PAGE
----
The number of Black people optimistic about racism improving during their lifespan has dropped to 10 percent, based on a Washington Post-Ipsos poll released on Saturday (May 21). The hope for positive change in America has dropped since polling numbers post-George Floyd's 2020 murder.
After the May 14 slaying of 10 Black people at Tops supermarket, only eight percent said they were "surprised" by the alleged white supremacist attack. According to the poll, 70 percent of Black Americans believe their white counterparts hold white supremacist beliefs.
75 percent of Black people in the U.S. see white supremacists as a "major threat" to their safety, a number that has grown in the past five years.
Among the Black population, there was optimism for change as Derek Chauvin's fatal kneeling on Floyd's neck sparked nationwide protests. Data from June 2020 showed that 54 percent of Black Americans believed the widespread racial reckoning would lead to strides in policing.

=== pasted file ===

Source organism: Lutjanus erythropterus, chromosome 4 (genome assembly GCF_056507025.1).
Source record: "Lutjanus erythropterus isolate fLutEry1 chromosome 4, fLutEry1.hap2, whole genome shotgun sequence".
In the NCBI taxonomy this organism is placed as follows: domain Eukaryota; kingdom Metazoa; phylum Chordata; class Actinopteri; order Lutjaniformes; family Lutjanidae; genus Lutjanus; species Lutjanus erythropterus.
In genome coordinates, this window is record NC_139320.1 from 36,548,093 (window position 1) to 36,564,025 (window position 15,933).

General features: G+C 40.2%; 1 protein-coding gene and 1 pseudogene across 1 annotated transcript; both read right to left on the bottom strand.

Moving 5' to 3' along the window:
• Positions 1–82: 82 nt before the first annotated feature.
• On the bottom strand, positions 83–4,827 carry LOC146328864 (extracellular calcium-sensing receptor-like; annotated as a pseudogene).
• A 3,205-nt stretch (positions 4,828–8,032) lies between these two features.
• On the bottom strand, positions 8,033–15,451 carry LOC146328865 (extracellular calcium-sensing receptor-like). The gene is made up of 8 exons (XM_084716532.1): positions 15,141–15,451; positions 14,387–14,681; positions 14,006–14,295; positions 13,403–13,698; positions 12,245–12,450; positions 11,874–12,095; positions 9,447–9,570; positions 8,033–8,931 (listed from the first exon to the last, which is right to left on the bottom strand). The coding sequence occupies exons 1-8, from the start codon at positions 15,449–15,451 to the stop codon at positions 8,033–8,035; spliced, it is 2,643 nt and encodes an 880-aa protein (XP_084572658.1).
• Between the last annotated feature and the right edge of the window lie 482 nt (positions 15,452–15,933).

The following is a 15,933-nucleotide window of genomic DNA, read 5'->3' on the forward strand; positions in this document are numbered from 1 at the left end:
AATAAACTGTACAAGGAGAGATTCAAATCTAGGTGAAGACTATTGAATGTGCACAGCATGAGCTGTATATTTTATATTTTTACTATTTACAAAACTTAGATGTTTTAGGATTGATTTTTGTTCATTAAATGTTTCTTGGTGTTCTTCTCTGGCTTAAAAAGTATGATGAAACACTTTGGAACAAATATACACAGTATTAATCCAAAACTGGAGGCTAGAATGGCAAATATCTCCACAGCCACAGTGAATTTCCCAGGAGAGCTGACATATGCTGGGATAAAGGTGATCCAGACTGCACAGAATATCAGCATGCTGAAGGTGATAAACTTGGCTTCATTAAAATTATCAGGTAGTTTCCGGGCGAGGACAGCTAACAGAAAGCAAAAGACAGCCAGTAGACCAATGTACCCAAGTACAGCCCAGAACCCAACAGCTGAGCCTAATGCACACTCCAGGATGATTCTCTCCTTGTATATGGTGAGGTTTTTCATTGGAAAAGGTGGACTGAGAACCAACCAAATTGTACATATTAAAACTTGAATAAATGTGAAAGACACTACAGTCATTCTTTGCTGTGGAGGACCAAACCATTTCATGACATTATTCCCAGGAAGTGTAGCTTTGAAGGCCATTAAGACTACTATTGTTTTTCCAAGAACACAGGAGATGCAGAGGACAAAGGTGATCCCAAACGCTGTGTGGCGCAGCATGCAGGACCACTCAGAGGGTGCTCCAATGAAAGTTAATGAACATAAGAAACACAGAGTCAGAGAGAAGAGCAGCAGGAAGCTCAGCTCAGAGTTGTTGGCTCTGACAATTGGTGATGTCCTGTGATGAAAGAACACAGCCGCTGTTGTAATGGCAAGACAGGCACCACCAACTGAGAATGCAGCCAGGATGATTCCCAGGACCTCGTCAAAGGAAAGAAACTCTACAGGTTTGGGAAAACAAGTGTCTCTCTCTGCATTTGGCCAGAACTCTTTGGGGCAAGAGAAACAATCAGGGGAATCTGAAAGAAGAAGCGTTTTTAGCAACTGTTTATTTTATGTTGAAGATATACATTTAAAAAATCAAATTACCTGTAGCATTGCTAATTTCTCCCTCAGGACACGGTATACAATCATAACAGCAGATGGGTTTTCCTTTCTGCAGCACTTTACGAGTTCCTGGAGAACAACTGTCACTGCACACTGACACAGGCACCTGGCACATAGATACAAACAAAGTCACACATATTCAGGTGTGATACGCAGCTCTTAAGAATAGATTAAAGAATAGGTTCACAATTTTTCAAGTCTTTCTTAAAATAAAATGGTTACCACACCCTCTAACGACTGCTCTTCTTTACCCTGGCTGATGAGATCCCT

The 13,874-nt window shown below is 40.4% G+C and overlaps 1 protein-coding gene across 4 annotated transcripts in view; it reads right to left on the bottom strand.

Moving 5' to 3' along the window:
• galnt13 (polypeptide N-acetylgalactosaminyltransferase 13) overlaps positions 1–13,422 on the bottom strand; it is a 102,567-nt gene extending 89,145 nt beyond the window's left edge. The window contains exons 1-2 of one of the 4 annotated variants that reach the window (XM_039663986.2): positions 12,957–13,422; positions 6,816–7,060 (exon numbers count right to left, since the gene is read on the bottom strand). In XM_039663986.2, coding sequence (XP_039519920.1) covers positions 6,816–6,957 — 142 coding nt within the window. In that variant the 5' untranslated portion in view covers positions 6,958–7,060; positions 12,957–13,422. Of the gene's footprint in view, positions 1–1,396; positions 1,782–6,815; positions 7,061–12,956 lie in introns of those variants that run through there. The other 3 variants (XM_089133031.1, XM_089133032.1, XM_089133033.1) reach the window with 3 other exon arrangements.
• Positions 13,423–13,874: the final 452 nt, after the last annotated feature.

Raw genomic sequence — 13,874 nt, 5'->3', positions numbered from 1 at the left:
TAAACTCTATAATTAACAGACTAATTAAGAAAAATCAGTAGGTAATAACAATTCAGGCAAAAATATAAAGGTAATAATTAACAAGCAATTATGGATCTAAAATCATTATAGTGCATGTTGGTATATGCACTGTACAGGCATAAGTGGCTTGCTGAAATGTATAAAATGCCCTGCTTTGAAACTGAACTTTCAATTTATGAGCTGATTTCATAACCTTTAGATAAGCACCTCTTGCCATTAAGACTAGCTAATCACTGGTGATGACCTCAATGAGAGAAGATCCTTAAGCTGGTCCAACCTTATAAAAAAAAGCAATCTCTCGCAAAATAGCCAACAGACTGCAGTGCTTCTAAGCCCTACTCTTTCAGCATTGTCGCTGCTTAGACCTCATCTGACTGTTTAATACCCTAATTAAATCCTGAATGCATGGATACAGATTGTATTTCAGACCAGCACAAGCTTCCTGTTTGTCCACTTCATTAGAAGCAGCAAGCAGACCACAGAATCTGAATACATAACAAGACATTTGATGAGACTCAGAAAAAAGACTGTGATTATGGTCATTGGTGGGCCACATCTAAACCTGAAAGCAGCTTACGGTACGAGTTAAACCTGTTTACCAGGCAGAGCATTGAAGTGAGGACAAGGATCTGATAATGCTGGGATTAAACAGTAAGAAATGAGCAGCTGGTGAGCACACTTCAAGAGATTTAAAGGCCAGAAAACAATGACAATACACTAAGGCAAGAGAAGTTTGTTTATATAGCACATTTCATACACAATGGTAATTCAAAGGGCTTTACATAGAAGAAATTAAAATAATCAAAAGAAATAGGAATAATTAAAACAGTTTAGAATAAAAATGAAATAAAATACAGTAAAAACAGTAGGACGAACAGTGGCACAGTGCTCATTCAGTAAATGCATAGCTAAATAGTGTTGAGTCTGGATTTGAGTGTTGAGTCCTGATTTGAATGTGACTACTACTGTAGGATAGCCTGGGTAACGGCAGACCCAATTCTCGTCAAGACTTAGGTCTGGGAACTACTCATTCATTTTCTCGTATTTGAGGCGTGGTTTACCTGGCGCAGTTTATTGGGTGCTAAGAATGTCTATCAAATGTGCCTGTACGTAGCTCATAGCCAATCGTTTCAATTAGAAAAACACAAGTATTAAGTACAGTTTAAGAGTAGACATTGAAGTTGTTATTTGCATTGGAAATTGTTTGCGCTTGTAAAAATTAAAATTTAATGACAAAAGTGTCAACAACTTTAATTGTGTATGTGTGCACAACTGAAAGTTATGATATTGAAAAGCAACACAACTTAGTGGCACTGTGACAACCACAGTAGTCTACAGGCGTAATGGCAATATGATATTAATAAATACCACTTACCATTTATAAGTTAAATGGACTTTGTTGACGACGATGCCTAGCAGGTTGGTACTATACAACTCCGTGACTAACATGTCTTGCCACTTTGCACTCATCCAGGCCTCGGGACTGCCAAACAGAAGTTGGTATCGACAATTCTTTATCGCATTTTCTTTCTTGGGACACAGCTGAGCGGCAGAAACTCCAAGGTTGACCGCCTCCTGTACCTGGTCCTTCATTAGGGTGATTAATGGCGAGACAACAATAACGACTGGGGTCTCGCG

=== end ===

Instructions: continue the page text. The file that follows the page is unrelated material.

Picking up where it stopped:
However, only 19 percent of Black people say police treatment has made improvements. The Washington Post poll reports that 41 percent said police tactics haven't improved "at all."
Access to guns and personal family and upbringing cracked the top reasons that Black Americans believe hate crimes are committed against them. Other contributing factors noted by Black people polled include others "blaming Black people for their problems," political leaders, and not teaching enough tolerance in schools.